1 in 3 adults take medications linked to depression
We're on your side with a new warning about medications you may be taking that could increase your chance of depression. Medications such as birth control, blood pressure, and even antacids all have the side effect for depression. According to the new study in the Journal of the American Medical Association, more than one third of Americans are taking these drugs.
It looked at more than 26,000 adults over a 9-year period.
Doctors at OhioHealth Riverside Methodist told us this study should be an "eye opener" for those taking medications every day.
“I think this study is really going to open everybody’s eyes to the problem of depression, the problem of suicide and help people to advocate more for themselves and their family members,” said Doctor Megan Schabbing the medical director of psychiatric emergencies at OhioHealth Riverside Methodist. "Some of these are very common medications such as high blood pressure medications, some of the anti-hem like beta blockers can cause depression as a side effect, these are prescribed very frequently for patients with high blood pressure, even pain medications and contraceptives can cause depression."
The JAMA study shows there are 200 common medications sold in the country that include depression as a potential side effect, nearly 40-percent of Americans take these drugs.
Researchers found depression rates more than triple when people used at least 3 drugs with a possible-side effect of depression compared to people who don't take any of these medications.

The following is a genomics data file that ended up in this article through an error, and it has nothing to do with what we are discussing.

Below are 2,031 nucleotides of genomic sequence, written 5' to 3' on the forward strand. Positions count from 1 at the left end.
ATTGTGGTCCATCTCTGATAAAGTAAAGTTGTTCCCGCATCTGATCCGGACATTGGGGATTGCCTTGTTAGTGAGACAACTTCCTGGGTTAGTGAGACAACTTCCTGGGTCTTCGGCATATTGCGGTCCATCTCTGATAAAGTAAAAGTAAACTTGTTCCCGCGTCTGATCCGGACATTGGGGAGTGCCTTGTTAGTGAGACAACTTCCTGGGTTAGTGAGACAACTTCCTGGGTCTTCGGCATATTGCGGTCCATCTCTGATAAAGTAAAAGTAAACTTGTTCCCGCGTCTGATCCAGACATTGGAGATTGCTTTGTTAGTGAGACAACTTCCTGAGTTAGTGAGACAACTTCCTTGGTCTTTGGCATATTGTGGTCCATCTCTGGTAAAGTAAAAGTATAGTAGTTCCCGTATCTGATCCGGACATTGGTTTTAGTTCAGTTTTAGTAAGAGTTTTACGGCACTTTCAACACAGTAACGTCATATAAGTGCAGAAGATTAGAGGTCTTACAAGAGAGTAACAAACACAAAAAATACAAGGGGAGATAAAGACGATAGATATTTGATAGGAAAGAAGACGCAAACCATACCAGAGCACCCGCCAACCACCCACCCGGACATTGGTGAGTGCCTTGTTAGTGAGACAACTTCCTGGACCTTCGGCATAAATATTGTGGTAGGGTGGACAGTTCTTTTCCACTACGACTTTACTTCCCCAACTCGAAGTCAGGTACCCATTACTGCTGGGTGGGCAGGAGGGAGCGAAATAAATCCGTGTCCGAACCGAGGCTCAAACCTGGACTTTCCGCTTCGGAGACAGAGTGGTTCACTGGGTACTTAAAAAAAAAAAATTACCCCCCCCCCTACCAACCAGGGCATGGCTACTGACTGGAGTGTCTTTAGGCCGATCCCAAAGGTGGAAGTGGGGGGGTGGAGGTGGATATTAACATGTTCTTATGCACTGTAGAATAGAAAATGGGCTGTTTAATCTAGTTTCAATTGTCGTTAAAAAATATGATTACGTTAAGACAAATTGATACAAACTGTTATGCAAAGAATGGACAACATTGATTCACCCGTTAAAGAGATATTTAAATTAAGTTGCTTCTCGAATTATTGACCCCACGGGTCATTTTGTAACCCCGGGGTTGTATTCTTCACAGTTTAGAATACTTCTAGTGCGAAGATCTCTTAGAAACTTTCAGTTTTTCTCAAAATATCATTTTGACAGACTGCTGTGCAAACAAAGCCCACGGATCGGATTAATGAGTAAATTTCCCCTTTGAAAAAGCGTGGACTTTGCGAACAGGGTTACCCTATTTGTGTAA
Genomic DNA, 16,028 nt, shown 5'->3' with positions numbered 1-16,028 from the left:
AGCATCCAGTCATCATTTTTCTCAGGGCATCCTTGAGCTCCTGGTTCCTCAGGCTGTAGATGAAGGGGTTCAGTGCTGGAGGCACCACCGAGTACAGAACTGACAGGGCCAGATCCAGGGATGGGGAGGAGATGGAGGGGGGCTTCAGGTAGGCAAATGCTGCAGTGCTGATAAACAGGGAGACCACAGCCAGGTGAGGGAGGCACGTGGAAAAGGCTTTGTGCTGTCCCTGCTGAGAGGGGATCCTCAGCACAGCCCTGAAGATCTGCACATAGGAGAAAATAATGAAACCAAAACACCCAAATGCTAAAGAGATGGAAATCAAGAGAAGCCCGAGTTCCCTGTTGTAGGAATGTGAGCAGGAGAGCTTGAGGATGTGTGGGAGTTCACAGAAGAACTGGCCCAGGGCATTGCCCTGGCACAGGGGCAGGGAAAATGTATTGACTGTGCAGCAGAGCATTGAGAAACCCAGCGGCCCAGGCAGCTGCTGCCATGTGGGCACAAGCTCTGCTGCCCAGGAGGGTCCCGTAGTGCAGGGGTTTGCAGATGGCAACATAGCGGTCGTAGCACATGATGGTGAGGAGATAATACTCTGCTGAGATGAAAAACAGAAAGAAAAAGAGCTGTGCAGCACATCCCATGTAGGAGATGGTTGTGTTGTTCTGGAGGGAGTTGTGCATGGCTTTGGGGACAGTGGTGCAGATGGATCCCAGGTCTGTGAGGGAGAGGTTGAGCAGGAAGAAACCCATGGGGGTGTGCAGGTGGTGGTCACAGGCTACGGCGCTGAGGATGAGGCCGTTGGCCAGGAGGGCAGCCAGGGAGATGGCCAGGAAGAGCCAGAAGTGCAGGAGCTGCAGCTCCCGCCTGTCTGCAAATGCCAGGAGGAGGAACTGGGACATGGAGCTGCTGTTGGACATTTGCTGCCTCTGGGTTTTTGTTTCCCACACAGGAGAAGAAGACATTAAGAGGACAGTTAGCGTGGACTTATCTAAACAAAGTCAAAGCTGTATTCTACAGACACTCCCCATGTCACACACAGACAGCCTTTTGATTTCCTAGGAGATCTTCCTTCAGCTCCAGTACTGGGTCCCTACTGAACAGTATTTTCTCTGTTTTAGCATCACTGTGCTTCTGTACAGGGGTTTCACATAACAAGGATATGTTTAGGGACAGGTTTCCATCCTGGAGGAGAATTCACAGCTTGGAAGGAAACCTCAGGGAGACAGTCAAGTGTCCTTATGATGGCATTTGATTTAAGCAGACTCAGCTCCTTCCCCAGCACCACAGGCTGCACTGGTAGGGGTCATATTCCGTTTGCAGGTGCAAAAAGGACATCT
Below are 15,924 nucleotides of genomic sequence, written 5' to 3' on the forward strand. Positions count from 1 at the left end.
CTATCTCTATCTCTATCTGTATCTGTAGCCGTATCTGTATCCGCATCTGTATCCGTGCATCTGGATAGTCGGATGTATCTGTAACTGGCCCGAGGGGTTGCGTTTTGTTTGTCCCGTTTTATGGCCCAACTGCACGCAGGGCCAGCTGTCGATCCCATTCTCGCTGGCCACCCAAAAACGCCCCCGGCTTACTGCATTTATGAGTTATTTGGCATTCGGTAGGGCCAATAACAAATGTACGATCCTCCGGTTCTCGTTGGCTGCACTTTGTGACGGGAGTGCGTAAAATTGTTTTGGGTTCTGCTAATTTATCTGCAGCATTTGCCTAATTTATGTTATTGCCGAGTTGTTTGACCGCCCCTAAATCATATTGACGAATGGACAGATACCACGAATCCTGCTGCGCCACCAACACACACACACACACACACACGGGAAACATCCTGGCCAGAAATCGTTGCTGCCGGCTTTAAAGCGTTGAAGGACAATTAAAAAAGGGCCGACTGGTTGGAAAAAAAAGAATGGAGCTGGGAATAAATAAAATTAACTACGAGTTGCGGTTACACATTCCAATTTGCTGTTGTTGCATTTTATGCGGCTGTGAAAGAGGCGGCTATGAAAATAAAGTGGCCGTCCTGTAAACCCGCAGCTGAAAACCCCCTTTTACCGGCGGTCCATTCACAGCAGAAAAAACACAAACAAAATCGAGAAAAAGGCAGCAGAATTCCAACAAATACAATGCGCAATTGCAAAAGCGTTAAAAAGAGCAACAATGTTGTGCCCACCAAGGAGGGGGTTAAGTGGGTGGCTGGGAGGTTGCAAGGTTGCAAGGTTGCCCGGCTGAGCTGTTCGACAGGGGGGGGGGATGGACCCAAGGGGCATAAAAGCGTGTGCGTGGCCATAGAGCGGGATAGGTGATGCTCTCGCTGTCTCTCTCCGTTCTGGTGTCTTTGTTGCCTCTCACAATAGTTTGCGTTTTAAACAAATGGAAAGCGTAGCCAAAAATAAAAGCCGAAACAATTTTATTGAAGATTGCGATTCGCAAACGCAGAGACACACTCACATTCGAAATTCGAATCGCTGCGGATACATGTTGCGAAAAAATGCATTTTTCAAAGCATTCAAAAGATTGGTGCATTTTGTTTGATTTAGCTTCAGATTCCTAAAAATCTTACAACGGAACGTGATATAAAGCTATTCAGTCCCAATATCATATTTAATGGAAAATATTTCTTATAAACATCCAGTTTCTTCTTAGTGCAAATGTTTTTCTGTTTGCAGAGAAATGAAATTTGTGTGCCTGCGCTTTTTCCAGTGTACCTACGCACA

“This is a big sort of red flag for people to talk about their medications with their physicians. I think far too often times someone has prescribed a medication and there really isn't an in-depth discussion enough in terms of weighing out the benefits versus the risks of the medication,” said Dr. Schabbing.
In the report the depression rate skyrockets to 15.3% of someone taking 3 or more drugs at the same time. If someone is taking one medication the likelihood of depression is 6.9% and no medications at all 4.7%. We asked Dr. Schabbing if people should worry.
"I think it's important number one, any medication that you're taking, it's important to talk to your doctor about the potential side effects,” said Dr. Schabbing. “If you’re somebody with a family history of depression and you’re on one of these medications that can cause depression it’s important to talk to your doctor about what do you view as a benefit-risk ratio.”
Doctors said this study does not prove there's a cause and effect with these medications and depression, just that there is a link. If you want to read the report here’s a link: https://jamanetwork.com/journals/jama/article-abstract/2684607